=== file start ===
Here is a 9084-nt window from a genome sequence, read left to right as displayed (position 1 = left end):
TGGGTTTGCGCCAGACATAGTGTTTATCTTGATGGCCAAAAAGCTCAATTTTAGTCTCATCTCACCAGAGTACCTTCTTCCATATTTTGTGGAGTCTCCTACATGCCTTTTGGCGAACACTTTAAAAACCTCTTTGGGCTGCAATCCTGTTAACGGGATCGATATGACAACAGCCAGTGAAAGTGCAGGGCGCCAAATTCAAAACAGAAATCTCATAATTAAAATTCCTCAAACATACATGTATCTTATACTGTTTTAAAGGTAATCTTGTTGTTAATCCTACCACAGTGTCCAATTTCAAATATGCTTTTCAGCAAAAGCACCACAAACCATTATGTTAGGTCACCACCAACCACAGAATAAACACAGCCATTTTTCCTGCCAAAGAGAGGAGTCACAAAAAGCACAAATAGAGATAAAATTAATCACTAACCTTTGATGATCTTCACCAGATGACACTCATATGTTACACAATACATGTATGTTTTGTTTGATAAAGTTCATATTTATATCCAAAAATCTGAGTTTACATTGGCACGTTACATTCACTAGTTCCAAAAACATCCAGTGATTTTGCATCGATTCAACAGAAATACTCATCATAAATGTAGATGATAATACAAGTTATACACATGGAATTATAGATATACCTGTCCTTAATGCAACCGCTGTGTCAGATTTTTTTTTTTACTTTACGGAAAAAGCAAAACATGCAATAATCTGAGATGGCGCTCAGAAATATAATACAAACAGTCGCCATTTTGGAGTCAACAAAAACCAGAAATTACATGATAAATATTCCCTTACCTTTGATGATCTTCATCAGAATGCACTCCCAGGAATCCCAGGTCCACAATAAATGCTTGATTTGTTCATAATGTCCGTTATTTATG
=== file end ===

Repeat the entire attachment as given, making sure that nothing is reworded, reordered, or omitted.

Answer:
Here is a 9084-nt window from a genome sequence, read left to right as displayed (position 1 = left end):
TGGGTTTGCGCCAGACATAGTGTTTATCTTGATGGCCAAAAAGCTCAATTTTAGTCTCATCTCACCAGAGTACCTTCTTCCATATTTTGTGGAGTCTCCTACATGCCTTTTGGCGAACACTTTAAAAACCTCTTTGGGCTGCAATCCTGTTAACGGGATCGATATGACAACAGCCAGTGAAAGTGCAGGGCGCCAAATTCAAAACAGAAATCTCATAATTAAAATTCCTCAAACATACATGTATCTTATACTGTTTTAAAGGTAATCTTGTTGTTAATCCTACCACAGTGTCCAATTTCAAATATGCTTTTCAGCAAAAGCACCACAAACCATTATGTTAGGTCACCACCAACCACAGAATAAACACAGCCATTTTTCCTGCCAAAGAGAGGAGTCACAAAAAGCACAAATAGAGATAAAATTAATCACTAACCTTTGATGATCTTCACCAGATGACACTCATATGTTACACAATACATGTATGTTTTGTTTGATAAAGTTCATATTTATATCCAAAAATCTGAGTTTACATTGGCACGTTACATTCACTAGTTCCAAAAACATCCAGTGATTTTGCATCGATTCAACAGAAATACTCATCATAAATGTAGATGATAATACAAGTTATACACATGGAATTATAGATATACCTGTCCTTAATGCAACCGCTGTGTCAGATTTTTTTTTTTACTTTACGGAAAAAGCAAAACATGCAATAATCTGAGATGGCGCTCAGAAATATAATACAAACAGTCGCCATTTTGGAGTCAACAAAAACCAGAAATTACATGATAAATATTCCCTTACCTTTGATGATCTTCATCAGAATGCACTCCCAGGAATCCCAGGTCCACAATAAATGCTTGATTTGTTCATAATGTCCGTTATTTATG